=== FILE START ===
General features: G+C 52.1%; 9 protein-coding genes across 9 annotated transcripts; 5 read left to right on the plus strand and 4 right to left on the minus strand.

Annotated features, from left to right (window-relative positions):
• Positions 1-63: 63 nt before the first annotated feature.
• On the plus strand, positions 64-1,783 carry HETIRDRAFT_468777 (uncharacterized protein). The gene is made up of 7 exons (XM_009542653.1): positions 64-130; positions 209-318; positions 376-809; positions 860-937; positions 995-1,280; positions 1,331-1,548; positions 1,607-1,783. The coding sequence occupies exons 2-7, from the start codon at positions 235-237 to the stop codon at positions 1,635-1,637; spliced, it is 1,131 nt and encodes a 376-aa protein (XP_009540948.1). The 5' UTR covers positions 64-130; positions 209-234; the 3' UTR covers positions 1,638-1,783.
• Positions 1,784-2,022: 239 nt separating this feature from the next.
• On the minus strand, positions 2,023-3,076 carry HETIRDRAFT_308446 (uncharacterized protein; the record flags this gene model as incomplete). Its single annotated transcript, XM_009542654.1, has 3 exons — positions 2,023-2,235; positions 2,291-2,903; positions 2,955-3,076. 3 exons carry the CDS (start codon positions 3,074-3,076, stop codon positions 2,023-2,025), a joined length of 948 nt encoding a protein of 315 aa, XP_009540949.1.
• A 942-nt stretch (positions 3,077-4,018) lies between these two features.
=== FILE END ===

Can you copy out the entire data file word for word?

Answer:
General features: G+C 52.1%; 9 protein-coding genes across 9 annotated transcripts; 5 read left to right on the plus strand and 4 right to left on the minus strand.

Annotated features, from left to right (window-relative positions):
• Positions 1-63: 63 nt before the first annotated feature.
• On the plus strand, positions 64-1,783 carry HETIRDRAFT_468777 (uncharacterized protein). The gene is made up of 7 exons (XM_009542653.1): positions 64-130; positions 209-318; positions 376-809; positions 860-937; positions 995-1,280; positions 1,331-1,548; positions 1,607-1,783. The coding sequence occupies exons 2-7, from the start codon at positions 235-237 to the stop codon at positions 1,635-1,637; spliced, it is 1,131 nt and encodes a 376-aa protein (XP_009540948.1). The 5' UTR covers positions 64-130; positions 209-234; the 3' UTR covers positions 1,638-1,783.
• Positions 1,784-2,022: 239 nt separating this feature from the next.
• On the minus strand, positions 2,023-3,076 carry HETIRDRAFT_308446 (uncharacterized protein; the record flags this gene model as incomplete). Its single annotated transcript, XM_009542654.1, has 3 exons — positions 2,023-2,235; positions 2,291-2,903; positions 2,955-3,076. 3 exons carry the CDS (start codon positions 3,074-3,076, stop codon positions 2,023-2,025), a joined length of 948 nt encoding a protein of 315 aa, XP_009540949.1.
• A 942-nt stretch (positions 3,077-4,018) lies between these two features.